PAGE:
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The MAS ETH SPCM is offered in cooperation with leading academic partner institutions (Photo: ETH Zurich)
ETH Zurich recently hosted Block III of the Center for Security Studies’ (CSS) Master of Advanced Studies program in Security Policy and Crisis Management (SPCM). Between April 9 and 18, experts and scholars from around Europe gathered in Zurich to discuss how a host of “New Risks” are shaping security policies and responses. The ISN took the opportunity to speak to some of the lecturers to gauge their opinion on how these “New Risks” will impact upon the study of security in the not-too-distant future.
The Study of Terrorism
As terrorism studies continue to grow, Professor Peter Neumann of King’s College London gives his perspective on the future of terrorism research:
He notes: “If the synthetic construction and modification of bacteria and viruses should become a reality, a broad range of useful applications in medicine, environmental protection, and other fields would be facilitated. At the same time, however, constructing biological weapons could become easier, and the necessary skills would be available to a larger spectrum of actors. It seems advisable to explore preventive countermeasures at an early stage.”
For more, check out our Digital Library resources on biotechnology.
CSS researcher Daniel Trachsler looks at the effectiveness of economic sanctions.
He argues that, apart from economic sanctions, there are few options between words and warfare to induce a change of behavior in international actors. Therefore, sanctions will remain an important policy instrument and debating their usefulness as well as their design is important.
Meanwhile, colleague Aleksandra Dier examines the emerging African Standby Force.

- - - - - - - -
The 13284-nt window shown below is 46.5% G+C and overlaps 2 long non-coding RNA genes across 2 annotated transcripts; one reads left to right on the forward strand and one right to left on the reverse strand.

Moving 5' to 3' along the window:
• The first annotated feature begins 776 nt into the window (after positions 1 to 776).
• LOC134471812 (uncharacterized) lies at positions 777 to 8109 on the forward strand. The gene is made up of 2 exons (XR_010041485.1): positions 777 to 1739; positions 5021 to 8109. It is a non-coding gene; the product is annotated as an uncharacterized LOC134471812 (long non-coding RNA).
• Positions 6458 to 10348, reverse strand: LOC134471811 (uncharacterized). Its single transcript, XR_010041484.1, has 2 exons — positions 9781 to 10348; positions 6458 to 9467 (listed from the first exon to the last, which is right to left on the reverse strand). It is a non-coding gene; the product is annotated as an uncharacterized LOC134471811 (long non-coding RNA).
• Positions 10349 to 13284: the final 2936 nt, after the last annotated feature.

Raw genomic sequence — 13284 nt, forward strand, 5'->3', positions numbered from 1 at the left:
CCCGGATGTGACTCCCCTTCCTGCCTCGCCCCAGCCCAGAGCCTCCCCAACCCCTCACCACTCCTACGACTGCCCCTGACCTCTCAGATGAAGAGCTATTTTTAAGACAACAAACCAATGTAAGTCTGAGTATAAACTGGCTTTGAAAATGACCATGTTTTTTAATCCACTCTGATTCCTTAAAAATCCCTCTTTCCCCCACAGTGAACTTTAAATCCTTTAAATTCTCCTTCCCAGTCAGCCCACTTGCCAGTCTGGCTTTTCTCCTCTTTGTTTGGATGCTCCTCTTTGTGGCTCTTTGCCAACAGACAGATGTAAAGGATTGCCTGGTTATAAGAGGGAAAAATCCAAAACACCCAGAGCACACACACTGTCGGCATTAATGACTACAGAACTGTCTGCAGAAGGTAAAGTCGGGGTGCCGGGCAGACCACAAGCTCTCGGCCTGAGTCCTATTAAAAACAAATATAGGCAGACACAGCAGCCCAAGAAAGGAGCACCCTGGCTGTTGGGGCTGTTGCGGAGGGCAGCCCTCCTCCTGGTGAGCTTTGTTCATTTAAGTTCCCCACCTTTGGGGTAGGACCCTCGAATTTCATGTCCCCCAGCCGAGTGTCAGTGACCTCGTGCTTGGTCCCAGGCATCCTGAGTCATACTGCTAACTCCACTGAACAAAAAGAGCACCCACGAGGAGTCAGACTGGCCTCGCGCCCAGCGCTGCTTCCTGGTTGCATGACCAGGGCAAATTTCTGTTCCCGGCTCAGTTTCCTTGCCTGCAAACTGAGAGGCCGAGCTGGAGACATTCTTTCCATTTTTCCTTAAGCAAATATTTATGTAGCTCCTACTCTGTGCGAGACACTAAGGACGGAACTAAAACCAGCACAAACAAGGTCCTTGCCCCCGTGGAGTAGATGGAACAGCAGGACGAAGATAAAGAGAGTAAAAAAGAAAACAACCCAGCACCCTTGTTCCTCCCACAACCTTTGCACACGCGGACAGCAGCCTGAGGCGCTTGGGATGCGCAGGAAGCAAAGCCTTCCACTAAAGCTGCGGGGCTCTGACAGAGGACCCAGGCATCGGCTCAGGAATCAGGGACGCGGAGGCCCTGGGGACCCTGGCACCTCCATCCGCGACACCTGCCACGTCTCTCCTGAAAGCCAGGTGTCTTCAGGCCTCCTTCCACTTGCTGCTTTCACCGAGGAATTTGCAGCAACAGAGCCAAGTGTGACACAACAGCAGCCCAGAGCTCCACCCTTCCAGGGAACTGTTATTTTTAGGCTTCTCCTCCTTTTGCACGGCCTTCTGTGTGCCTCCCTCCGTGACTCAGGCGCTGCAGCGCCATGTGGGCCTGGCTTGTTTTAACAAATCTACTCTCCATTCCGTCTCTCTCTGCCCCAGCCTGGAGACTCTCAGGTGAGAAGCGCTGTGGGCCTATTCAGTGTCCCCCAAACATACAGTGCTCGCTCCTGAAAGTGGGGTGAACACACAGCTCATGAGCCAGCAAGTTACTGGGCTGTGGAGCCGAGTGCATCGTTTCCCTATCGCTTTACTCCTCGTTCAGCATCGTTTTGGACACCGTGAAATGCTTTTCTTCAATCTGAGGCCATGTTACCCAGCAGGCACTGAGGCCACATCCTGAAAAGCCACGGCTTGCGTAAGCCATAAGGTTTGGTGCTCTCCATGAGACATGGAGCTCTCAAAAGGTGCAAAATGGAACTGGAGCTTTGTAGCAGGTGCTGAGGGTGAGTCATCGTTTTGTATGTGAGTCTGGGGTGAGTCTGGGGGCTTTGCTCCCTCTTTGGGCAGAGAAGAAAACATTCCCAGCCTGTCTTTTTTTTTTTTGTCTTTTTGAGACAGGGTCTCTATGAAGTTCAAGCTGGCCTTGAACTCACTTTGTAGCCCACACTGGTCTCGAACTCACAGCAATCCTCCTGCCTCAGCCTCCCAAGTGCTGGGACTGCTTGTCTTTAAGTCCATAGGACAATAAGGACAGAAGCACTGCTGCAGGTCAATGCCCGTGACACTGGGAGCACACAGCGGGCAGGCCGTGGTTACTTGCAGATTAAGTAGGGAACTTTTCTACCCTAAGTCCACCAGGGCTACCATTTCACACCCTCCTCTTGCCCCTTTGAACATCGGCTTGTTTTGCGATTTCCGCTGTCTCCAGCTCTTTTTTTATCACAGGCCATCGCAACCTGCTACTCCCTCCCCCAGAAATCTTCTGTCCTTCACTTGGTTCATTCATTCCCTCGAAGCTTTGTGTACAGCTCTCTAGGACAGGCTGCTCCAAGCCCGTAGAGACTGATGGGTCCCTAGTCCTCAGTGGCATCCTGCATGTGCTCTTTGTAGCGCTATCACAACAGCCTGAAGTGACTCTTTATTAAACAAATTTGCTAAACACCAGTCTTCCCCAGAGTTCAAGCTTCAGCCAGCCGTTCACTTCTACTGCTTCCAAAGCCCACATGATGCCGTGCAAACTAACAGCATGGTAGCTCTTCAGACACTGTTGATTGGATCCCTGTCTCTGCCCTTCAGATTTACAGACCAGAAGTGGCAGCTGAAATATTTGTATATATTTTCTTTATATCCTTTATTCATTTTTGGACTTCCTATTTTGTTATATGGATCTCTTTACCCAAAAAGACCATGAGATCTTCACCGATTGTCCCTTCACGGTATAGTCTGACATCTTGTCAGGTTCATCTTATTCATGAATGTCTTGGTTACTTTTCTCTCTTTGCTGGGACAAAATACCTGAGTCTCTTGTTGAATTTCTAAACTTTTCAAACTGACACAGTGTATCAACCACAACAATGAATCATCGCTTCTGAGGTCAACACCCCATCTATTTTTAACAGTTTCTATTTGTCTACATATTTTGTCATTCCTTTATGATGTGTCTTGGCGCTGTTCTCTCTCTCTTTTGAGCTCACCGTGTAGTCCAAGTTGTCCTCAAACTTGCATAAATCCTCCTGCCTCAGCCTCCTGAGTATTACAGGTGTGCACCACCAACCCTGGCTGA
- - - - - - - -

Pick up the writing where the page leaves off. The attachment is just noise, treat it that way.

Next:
According to her, demand for international peace operations remains high while the willingness of the international community to intervene is declining and defence budgets continue to shrink. This is why the notion of greater regionalisation in security continues to enjoy growing appeal.
Theme of the International Security Forum (ISF) 2011, courtesy of Tim Wendel, ISN
Can the world find a new blueprint for collective action to resolve global, regional and national challenges, or will shifting power patterns lead to further fragmentation? This challenging question is at the core of the upcoming International Security Forum (ISF) 2011.
On the first day, the sessions will look at the future handling of nuclear weapons, at migration and security, and at challenges and opportunities associated with public-private cooperation in security governance.
The 24 panel sessions on the second day will explore five different themes: 9/11 Plus Ten, Regional Security: Local Dynamics – Global Impact, Present and Future of Conflict, Human Security, and State Failure / State Building.
The last day examines the impact and effectiveness of international sanctions, the lessons to be learned from Afghanistan, and the future direction of the European Union. » More